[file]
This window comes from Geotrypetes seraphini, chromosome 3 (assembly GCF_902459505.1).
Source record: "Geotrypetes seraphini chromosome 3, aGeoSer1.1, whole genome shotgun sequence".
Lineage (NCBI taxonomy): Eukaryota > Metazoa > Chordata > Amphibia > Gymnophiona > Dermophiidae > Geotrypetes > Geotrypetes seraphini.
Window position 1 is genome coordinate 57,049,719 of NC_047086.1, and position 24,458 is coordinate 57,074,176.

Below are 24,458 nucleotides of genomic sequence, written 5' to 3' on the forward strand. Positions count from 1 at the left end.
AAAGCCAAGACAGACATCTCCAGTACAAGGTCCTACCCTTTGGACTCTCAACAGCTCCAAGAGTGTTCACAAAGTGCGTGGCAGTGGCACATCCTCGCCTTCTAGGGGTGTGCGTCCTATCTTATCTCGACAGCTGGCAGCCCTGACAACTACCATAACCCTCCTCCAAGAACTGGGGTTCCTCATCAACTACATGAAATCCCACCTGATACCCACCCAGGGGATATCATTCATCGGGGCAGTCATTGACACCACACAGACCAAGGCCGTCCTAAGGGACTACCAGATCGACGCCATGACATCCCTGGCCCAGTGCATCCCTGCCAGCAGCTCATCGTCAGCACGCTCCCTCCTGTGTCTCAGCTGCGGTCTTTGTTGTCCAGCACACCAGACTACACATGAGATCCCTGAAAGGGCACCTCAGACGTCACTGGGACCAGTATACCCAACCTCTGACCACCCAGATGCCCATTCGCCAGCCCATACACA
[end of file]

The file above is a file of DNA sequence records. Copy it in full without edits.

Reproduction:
This window comes from Geotrypetes seraphini, chromosome 3 (assembly GCF_902459505.1).
Source record: "Geotrypetes seraphini chromosome 3, aGeoSer1.1, whole genome shotgun sequence".
Lineage (NCBI taxonomy): Eukaryota > Metazoa > Chordata > Amphibia > Gymnophiona > Dermophiidae > Geotrypetes > Geotrypetes seraphini.
Window position 1 is genome coordinate 57,049,719 of NC_047086.1, and position 24,458 is coordinate 57,074,176.

Below are 24,458 nucleotides of genomic sequence, written 5' to 3' on the forward strand. Positions count from 1 at the left end.
AAAGCCAAGACAGACATCTCCAGTACAAGGTCCTACCCTTTGGACTCTCAACAGCTCCAAGAGTGTTCACAAAGTGCGTGGCAGTGGCACATCCTCGCCTTCTAGGGGTGTGCGTCCTATCTTATCTCGACAGCTGGCAGCCCTGACAACTACCATAACCCTCCTCCAAGAACTGGGGTTCCTCATCAACTACATGAAATCCCACCTGATACCCACCCAGGGGATATCATTCATCGGGGCAGTCATTGACACCACACAGACCAAGGCCGTCCTAAGGGACTACCAGATCGACGCCATGACATCCCTGGCCCAGTGCATCCCTGCCAGCAGCTCATCGTCAGCACGCTCCCTCCTGTGTCTCAGCTGCGGTCTTTGTTGTCCAGCACACCAGACTACACATGAGATCCCTGAAAGGGCACCTCAGACGTCACTGGGACCAGTATACCCAACCTCTGACCACCCAGATGCCCATTCGCCAGCCCATACACA